Newbie question about T-max/Microdol-X developer...

Discussion in 'B&W: Film, Paper, Chemistry' started by Sagelike, Jun 18, 2008.

  1. Sagelike

    Sagelike Member

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    Okidoke, semi digital convert (still love photoshop), long time reader, first time poster.
    I'm currently starting to get into film. I'm shooting with a rollei and kodak film.


    Now on to my question. I like contrast in my shots. On my first roll I shot this:
    [​IMG]

    and many other shots that day. They all came out with this type of tonal range.
    What you are looking at here is a print of T-Max 400 with Microdol X. Exposure was stopped down about 2 stops (1 4/5). I believe I gave it a little less time in soup. This print was without a filter.

    Love this shot and what it provided me in terms of tonal range. It still came out a bit gray for my tastes but I figured that could be fixed with a filter later on.

    I later decided to see what the T-max film would look like with T-max developer and here you have the print to that:
    [​IMG]

    I might have only stopped down 1 1/2 here and I kept it in the soup per recommended time with a bit of burning in the print.

    These shots and others developed with T-max game back grayer and less contrast as with my batch on Microdol-x.

    Now from what I can tell, the T-max developer gave me less contrast and less punch from the Microdol-x.

    Is this the case? Does Microdol essentially give more contrast than T-max and is that across the board with all Kodak films? I'm not really in the funds to keep testing it out :smile:.
     
    Last edited by a moderator: Jun 18, 2008
  2. Ian Grant

    Ian Grant Subscriber

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    In theory Microdol-X should give less contrast but as it requires slightly more exposure to get the same tonality then you may have more contrast for the wrong reasons.

    Ian
     
  3. Paul Howell

    Paul Howell Member

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    Unless you have tested Tmax 400 to determine your personal film speed and development times for both TMax and Microdol it is diffuclt to judge one aginst the the other. Microdal stock is very different than Microdal 1:3 while Tmax seems to give the same results regardless of the delution. If your negatives from TMax seem gray then you may need to increase your development times.
     
  4. Nicholas Lindan

    Nicholas Lindan Advertiser Advertiser

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  5. Sagelike

    Sagelike Member

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    No I mean that, while I might be going on what the meter was saying, which was two stops less, with the changing conditions (for example the amount of cloud cover when I actually pressed the shutter) it might have only a been a stop and half instead of actually 2 stops.

    I know it isn't the most precise, but street photography usually isn't a science.

    Thanks for the info.
    I'm gonna have to sit down one afternoon and try all that.
    *grumble*
     
  6. Paul Howell

    Paul Howell Member

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    I know it isn't the most precise, but street photography usually isn't a science.

    Thanks for the info.
    I'm gonna have to sit down one afternoon and try all that.
    *grumble*[/QUOTE]

    Because street photography is not a science you really do need to test your film and developer combo, you only get one shot.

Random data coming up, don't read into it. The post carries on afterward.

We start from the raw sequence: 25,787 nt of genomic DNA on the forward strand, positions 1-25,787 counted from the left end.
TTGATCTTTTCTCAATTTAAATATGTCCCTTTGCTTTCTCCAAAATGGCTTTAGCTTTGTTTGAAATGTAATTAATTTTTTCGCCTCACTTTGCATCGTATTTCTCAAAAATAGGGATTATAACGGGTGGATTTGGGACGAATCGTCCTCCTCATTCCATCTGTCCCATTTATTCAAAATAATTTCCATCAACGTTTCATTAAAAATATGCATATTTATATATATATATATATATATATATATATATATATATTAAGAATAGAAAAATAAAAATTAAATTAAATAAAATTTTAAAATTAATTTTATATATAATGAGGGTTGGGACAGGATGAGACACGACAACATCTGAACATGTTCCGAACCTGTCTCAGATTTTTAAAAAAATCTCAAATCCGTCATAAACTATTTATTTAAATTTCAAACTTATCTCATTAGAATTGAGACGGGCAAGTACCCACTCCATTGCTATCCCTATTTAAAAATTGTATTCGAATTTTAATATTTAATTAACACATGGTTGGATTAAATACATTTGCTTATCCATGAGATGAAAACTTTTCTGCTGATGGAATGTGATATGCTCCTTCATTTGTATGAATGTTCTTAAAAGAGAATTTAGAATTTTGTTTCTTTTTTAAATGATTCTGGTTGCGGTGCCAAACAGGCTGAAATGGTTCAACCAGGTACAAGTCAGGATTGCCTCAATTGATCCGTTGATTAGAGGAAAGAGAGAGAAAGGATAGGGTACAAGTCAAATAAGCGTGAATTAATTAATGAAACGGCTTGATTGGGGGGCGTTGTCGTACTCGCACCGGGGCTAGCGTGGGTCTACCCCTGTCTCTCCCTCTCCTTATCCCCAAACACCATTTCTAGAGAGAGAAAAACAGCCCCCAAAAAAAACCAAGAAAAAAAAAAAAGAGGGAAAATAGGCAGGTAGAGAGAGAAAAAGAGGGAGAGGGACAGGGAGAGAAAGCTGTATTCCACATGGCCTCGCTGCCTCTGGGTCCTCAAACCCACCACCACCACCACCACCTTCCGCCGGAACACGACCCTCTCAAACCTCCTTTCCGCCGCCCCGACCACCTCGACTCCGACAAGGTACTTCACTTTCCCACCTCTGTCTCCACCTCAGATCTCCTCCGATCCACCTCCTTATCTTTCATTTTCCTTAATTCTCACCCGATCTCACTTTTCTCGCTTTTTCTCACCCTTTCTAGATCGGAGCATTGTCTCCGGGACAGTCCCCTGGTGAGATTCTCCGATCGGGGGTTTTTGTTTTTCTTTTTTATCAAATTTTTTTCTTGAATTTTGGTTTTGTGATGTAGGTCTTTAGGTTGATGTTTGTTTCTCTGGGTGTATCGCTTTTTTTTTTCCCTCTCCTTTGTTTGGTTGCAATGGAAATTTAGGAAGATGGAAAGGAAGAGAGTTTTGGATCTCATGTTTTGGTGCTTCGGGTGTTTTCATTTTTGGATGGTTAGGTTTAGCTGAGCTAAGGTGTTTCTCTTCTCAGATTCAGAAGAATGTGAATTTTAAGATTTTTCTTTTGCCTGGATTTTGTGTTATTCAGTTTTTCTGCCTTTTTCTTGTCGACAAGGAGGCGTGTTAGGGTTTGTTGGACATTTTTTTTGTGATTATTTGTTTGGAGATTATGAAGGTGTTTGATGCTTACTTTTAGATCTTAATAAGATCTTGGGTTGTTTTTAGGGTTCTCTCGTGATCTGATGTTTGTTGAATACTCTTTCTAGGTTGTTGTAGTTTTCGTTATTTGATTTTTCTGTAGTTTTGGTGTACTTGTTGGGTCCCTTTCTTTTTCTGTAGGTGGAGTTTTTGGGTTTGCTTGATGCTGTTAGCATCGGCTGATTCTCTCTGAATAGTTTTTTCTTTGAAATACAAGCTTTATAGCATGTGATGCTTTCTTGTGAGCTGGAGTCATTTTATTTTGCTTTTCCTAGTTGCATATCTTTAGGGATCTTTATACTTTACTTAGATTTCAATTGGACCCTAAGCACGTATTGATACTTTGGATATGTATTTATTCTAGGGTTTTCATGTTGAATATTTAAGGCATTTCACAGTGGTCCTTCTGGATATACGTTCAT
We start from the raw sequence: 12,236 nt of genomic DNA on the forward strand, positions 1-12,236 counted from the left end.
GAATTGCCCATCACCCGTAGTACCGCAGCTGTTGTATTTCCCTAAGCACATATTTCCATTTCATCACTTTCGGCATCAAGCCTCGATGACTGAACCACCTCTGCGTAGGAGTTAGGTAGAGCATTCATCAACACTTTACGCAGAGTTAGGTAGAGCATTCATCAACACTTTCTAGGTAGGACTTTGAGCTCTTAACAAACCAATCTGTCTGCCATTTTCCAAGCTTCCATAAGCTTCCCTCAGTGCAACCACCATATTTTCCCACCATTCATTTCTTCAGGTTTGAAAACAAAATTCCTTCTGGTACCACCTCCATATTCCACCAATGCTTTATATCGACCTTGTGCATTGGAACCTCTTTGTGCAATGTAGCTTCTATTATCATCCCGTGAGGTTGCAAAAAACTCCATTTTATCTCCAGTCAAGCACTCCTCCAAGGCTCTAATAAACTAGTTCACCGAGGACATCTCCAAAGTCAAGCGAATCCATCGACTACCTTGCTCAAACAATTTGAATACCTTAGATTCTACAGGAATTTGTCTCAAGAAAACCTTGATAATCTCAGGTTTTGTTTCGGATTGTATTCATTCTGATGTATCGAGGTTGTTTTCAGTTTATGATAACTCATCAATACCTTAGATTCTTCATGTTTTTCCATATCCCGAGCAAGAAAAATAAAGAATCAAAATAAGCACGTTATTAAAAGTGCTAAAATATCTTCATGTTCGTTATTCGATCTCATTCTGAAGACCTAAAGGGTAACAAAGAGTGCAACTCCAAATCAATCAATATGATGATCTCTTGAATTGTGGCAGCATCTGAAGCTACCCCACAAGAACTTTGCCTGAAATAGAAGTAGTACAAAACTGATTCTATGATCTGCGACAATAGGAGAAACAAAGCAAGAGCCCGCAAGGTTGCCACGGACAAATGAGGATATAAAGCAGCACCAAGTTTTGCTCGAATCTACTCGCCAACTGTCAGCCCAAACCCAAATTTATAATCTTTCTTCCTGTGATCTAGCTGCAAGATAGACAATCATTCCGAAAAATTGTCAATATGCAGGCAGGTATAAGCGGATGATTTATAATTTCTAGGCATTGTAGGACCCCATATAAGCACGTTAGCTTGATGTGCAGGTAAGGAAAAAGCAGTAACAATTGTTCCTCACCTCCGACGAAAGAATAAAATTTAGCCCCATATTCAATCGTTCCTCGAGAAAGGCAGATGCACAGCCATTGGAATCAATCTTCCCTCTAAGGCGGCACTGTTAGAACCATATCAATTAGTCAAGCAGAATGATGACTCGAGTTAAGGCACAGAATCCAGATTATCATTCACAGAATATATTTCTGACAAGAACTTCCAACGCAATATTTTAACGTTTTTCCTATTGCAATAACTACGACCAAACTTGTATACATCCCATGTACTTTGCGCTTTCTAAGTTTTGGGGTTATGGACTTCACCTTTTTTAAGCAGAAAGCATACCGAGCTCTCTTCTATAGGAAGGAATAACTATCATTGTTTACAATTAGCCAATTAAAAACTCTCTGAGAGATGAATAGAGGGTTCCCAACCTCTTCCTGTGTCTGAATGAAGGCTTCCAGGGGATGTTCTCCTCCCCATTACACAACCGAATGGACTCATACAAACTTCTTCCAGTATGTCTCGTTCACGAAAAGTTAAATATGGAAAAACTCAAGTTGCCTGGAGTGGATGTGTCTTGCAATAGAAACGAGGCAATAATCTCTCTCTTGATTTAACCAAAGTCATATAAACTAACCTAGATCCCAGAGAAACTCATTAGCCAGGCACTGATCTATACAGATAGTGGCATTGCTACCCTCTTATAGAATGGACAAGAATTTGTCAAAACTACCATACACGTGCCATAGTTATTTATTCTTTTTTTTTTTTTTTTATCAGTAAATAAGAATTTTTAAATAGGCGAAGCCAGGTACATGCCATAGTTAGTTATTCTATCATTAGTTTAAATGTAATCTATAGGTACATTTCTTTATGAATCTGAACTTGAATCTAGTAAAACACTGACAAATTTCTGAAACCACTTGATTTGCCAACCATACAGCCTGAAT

7. PHOTOTONE

    PHOTOTONE Member

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    The Microdol produces a speed loss...from box speed of the film, therefore if you exposed the film at the box ISO of 400, then developed in Microdol-X developer your negatives will be overall thinner, especially the dark shadow areas, and if you print both Microdol-X and T-Max developed negatives on the same grade paper it is indeed possible that you will see "contrastier" prints from the Microdol-X negs. What I see from your T-Max developed neg is more detail in the shadows, showing the T-Max developer renders ISO closer to box speed. Your best solution is to choose a printing paper to "fit" your negatives, or use Variable-Contrast paper with the VC filters on your enlarger. In this way, with average negatives from most films and developers you can achieve contrast to your taste.
     
  8. Neal

    Neal Subscriber

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    Dear Sagelike,

    Looking at the two posts it seems as though you've recorded a nice range on each negative. It could be that I don't understand the question, but you should have no trouble adjusting the contrast during printing. Unless you are going to shoot everything on a roll under the same conditions you'll never be able to control the contrast entirely by exposure and development. Adjustments are going to have to be made during printing.

    BTW: I enjoyed the photographs.

    Neal Wydra
     
  9. Paul Verizzo

    Paul Verizzo Member

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    But why Microdol-X?

    TMY has grain as fine as Plus-X, so there's not much to gained in the grain department. And then you lose some of the great definition that the T-Max family is noted for.
     
  10. Sagelike

    Sagelike Member

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    'ppreciate the advice guys.

    I'll have to just feel it out I guess.
    Still trying to get my film legs under me.
     
  11. Anscojohn

    Anscojohn Subscriber

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    Start shooting a single film--I always preferred Tri-X for street shooting; and stick with a single developer. I prefer D23 for street shooting. Do the advised tests for a personal exposure index and developing timeL then stick with that film and developer combo for a year until you know them intimately.